Equity and Diversity at the Shared-Use Mobility Center

by Farrah Daniel, Better Bike Share Partnership Writer

Source: John Abbott, The Shared-Use Mobility Center

The Shared-Use Mobility Center (SUMC) is a catalyst for change. 

Since the conception of this nonprofit organization, Founder and Executive Director Sharon Feigon has prioritized connecting the dots of equity and access by bringing together public and private sector operators and organizations to create advanced solutions. 

Nothing short of a trailblazer, Feigon’s journey in the transportation industry has been varied and expansive within the urban sustainability space. Before SUMC, Feigon was the Director of Research and Development at the Center for Neighborhood Technology (CNT), where she researched and handled the development of programs and special projects. From there, Feigon served as I-GO Carsharing’s CEO, the first carshare nonprofit in the Midwest. 

Today, SUMC continues to be a leading organization assessing transportation barriers to achieve accessible mobility for all. I had the opportunity to speak with Feigon to better understand their approach to equity — here’s how she and her team prioritize and create equitable solutions:

Q: How does SUMC approach its diversity and equity commitments for its conferences?

SF: We’ve kind of evolved over the course of the Summit in terms of thinking about how to do it. Our goal [and vision] right from the start — the whole premise, actually, of the organization — was about creating a multimodal transportation system that [equitably] works for all, and making sure that different ideas about transportation are applicable and useful for all, which is essential; it’s why we’re doing this stuff. Then, trying to figure out how to translate that into something like a Summit, how do you ensure that you have a diverse set of speakers? But we also have a lot of different things we’re trying to do. We’re also about bringing the public sector and the private sector together and having all these different entities mingle together. Everyone has different interests and we want our panel to be very diverse in terms of gender and race. It’s kind of a constant balancing of things.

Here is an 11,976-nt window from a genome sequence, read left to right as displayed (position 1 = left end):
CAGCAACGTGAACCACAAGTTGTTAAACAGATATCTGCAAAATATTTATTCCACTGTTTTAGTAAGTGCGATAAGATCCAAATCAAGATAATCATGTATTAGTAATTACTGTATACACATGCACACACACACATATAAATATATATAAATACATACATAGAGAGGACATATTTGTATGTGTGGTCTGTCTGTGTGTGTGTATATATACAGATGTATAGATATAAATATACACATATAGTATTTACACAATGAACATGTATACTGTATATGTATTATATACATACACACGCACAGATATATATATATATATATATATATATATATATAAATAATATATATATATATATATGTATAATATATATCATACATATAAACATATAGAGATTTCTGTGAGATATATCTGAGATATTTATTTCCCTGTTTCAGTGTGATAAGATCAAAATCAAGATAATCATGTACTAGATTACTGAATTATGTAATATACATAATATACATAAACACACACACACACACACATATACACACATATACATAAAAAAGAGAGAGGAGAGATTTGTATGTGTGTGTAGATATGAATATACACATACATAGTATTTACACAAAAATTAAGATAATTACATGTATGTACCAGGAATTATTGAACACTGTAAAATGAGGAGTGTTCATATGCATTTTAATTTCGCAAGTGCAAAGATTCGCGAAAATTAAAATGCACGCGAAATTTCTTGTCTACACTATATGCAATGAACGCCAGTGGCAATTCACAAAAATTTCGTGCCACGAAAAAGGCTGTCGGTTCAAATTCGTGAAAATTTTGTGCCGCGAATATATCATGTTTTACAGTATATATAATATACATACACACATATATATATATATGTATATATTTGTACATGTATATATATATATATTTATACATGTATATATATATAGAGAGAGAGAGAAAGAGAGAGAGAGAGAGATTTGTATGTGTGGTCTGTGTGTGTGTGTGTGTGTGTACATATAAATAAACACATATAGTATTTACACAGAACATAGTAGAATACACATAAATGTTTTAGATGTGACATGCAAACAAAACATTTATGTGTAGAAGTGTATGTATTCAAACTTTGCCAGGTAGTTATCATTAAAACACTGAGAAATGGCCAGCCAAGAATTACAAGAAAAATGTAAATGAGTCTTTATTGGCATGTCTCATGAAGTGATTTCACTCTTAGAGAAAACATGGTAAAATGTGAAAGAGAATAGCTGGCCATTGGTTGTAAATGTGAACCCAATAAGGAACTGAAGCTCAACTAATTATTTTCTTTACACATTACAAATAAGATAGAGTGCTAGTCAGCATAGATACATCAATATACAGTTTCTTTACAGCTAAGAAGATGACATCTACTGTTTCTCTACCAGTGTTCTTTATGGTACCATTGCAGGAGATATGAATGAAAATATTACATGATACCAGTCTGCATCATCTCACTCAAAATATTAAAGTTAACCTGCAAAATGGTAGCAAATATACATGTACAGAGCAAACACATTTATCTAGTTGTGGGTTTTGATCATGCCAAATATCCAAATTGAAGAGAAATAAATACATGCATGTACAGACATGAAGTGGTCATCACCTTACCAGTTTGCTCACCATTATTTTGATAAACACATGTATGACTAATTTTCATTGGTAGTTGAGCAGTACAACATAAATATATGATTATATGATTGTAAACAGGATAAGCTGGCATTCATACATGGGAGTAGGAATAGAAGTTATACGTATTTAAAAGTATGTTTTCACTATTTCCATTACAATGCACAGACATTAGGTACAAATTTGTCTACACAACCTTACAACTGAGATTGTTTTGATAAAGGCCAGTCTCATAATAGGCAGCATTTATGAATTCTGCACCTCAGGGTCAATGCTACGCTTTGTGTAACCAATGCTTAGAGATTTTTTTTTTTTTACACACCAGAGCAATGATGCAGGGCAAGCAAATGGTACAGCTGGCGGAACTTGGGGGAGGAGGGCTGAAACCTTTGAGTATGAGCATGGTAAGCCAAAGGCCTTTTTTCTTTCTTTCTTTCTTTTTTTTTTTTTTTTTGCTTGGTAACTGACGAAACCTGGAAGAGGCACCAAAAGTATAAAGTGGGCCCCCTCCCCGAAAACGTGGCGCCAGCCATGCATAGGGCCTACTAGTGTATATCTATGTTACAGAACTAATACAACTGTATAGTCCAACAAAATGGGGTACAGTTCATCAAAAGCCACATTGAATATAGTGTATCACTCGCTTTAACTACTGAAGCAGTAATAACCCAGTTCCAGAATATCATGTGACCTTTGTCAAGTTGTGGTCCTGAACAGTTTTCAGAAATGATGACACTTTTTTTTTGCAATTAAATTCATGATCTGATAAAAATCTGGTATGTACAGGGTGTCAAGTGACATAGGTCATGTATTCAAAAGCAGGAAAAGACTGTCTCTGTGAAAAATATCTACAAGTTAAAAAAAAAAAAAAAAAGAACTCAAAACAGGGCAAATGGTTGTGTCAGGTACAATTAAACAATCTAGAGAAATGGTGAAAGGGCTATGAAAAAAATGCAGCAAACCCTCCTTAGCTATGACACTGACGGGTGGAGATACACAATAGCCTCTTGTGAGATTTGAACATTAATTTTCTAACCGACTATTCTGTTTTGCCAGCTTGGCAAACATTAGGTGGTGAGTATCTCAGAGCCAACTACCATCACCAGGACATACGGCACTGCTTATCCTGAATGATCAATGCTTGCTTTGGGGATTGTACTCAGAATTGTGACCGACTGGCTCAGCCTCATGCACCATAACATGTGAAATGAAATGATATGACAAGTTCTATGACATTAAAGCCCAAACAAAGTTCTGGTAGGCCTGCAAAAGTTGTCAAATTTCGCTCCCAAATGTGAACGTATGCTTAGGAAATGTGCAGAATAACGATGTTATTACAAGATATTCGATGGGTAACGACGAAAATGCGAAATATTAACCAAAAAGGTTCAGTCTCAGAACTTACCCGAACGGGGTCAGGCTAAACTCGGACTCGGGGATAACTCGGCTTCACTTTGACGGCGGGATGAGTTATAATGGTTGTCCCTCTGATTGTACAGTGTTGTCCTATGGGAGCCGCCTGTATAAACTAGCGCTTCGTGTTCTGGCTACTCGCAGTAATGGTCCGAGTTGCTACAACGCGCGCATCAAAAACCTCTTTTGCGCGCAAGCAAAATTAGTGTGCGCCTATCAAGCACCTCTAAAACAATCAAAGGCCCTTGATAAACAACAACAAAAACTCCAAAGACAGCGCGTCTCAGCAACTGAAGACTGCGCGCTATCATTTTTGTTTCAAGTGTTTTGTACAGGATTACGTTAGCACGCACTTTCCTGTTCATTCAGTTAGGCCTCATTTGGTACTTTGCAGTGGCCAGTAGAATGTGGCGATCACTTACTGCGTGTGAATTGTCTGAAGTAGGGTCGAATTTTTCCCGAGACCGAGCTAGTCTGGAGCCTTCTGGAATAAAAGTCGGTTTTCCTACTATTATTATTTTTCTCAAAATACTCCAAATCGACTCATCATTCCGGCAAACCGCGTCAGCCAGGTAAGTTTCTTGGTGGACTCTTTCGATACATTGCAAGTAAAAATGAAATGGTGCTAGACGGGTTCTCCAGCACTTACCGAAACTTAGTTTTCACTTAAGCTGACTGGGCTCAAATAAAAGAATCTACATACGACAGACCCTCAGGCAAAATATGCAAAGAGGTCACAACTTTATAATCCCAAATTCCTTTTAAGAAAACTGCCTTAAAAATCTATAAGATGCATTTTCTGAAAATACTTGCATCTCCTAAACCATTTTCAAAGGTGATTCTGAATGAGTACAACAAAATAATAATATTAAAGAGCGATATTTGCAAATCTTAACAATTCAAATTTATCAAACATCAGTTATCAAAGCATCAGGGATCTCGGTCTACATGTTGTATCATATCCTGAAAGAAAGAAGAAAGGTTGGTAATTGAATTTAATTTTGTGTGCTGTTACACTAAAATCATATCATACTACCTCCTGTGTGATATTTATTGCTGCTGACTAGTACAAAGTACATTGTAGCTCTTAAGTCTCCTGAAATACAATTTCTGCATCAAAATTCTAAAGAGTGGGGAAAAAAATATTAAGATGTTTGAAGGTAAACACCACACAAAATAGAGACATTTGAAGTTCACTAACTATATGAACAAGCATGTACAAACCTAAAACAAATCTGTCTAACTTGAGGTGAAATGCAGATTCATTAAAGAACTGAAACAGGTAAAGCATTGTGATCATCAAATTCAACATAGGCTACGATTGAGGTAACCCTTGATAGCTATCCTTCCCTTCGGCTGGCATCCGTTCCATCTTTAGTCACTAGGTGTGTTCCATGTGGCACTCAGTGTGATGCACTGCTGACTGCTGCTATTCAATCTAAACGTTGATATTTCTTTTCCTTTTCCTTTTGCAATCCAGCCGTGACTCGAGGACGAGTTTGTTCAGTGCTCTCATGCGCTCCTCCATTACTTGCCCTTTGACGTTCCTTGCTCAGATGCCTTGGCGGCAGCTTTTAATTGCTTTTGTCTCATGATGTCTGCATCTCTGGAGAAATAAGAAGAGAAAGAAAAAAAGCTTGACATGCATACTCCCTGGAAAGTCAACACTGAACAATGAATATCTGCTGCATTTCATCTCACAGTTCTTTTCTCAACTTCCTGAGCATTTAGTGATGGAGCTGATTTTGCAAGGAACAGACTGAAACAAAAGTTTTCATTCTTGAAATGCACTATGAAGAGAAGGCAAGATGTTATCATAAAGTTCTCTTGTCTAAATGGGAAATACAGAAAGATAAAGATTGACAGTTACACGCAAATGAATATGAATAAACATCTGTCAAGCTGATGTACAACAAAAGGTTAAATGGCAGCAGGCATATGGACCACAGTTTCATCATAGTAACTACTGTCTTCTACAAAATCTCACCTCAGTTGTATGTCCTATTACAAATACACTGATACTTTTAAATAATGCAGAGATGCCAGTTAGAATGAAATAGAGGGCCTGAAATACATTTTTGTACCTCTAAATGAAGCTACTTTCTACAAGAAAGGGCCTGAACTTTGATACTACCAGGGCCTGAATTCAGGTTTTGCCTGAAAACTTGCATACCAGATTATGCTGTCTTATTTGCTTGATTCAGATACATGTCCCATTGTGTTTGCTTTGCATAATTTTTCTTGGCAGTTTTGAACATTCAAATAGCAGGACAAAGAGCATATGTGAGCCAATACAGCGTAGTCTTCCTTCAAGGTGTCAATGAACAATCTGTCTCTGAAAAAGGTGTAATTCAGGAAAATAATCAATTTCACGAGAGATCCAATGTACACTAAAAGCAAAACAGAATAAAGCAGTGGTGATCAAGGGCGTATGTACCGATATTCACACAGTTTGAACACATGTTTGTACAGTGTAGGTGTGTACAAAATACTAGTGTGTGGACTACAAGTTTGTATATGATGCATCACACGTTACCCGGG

I think in our first Summit, we were thinking we needed to make sure to have all these panels that deal with equity. Then at the second Summit, we decided, no, that’s core to who we are and what we do; it should be a part of every panel. It shouldn’t be an add-on idea, so we kind of changed our approach. 

Q: What is your process for ensuring that people of color are represented in your speakers and participants?

SF: We have a committee that is very committed to helping find people. Our goal is to make sure all of our panels are diverse, and it’s definitely challenging because you kind of get everything set up — I mean, this is what happens with all panels — then people decide they can’t come, a company decides they’re sending somebody else. It’s hard because you want the panel to be experts in whatever the topic is, you want them to represent the public, you want them to represent private. At the same time, you’re also trying to balance all the other considerations of who’s on there. 

We spend a lot of time working on this topic, and we’ve all been committed to making sure that all our panels are not older, white guys because that’s what a lot of this industry is. We want old, young, white, black, Hispanic, men and women. There’s just a bunch of different things we’re doing, and it’s just a matter of keeping focus. The other challenge is if the people who are the heads of different agencies meet [diversity] standards or not. It’s just figuring out how to balance everything. I don’t know that we have some complicated, step-by-step process — we just work really hard at it. 

I think the biggest thing that’s been helpful is having a little committee of folks who really know different communities. You know, we have a program committee and we try to make sure that’s very diverse so people are reaching into their communities to help us find people. 

You need people who are in the field, who know the field well, who can find the people who can speak to the topic. We’re having a topic on multi-modal mobility as a service, [for example], so at the same time, you have to make sure you’re thinking through not just the topic but who are the messengers of the topic.